WAR THORACIC WOUNDS AMONG CIVILIANS CASUALTIES IN ADEN DURING THE 2015
Thoracic injury during warfare was associated with a high incidence of morbidity and mortality. In wartime, civilians have became a direct target and accounted for one-half to two-thirds of the casualties. We aimed to highlight the incidence and pattern of thoracic injury and its outcomes management among civilians during the war in Aden. This retrospective study was based on the data were prospectively recorded in Medical Registry. There were 84 civilian casualties identified during the study period. Of those, 97.6% of casualties were males and 2.4% were females. The overall mean age was 30.8 ± 9.8 years (range: 10 – 65 years). Of those, 73.8% of casualties were produced by rifle bullets, while 26.2% of casualties were due to fragmentation weapons. Hemopneumothorax was the most common injury patterns. Abdomen injury was the most common associated injuries. Of those, 91.7% of casualties were treated with chest tube insertion alone. Thoracotomy was performed for 7.1% of casualties. The overall complications were 54.8%. Wound infection was the most frequent complications. The overall mortality rate was 3.6%. The overall mean hospital stay was 8.3 ± 5.9 days. We concluded that chest drain is best option for treatment the majority penetrating chest wounds.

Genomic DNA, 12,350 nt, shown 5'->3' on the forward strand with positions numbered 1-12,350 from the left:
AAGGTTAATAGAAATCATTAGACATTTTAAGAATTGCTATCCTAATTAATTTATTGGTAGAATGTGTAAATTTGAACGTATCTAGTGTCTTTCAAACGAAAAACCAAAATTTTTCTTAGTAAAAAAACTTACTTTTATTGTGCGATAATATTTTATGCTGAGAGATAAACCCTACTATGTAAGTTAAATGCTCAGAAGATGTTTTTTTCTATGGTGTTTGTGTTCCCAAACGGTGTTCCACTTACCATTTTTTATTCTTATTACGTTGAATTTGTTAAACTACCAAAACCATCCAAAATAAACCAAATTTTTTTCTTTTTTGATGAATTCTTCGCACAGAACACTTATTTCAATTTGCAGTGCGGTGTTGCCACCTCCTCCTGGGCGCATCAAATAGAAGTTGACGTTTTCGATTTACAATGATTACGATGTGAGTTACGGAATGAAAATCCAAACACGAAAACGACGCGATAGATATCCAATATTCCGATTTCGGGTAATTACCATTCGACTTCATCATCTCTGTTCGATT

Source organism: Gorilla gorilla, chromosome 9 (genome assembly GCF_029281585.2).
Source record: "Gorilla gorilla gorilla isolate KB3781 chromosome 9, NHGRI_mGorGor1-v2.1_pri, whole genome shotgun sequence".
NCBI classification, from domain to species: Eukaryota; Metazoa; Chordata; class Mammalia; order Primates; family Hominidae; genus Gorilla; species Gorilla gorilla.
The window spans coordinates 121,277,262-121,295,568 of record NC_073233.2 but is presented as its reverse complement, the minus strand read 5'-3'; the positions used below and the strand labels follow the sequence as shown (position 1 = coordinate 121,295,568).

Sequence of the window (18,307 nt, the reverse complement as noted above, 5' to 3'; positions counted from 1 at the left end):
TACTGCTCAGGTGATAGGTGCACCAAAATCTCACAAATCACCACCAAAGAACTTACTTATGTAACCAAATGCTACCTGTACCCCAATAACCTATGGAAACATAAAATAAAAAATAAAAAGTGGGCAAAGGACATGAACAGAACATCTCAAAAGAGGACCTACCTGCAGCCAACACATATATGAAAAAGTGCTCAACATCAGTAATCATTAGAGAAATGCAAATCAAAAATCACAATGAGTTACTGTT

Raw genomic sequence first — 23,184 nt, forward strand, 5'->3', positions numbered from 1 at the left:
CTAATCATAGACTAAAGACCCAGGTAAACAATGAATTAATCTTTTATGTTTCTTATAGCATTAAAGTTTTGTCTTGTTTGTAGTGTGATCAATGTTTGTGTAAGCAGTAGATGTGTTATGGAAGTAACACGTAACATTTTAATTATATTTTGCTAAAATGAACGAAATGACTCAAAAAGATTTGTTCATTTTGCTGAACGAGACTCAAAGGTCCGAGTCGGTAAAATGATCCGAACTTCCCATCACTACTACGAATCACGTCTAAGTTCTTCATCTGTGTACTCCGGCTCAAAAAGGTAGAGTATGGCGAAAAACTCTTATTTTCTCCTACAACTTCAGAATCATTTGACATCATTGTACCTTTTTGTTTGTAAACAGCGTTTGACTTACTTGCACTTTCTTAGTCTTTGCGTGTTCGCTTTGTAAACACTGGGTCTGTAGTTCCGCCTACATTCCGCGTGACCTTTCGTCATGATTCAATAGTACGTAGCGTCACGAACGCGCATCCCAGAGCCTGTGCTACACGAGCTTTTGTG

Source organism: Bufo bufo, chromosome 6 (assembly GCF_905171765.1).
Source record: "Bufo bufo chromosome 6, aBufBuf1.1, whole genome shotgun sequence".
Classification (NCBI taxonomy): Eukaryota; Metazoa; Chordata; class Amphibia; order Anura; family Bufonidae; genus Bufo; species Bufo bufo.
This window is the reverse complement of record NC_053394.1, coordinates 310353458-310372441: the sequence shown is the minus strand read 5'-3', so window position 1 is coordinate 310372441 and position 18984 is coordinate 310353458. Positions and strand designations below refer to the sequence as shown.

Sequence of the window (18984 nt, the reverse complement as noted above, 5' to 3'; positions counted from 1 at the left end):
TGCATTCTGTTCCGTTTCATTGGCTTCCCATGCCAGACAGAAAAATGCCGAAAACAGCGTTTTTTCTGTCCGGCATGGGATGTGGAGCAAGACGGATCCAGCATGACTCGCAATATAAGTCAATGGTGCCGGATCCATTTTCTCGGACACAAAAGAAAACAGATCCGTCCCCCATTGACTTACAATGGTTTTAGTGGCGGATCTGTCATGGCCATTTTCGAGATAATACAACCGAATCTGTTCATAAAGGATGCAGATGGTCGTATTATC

Copyright (c) 2020 Mohamed Hasson Salem, Gamal M. Khuda Bux, Awadh Hudeel
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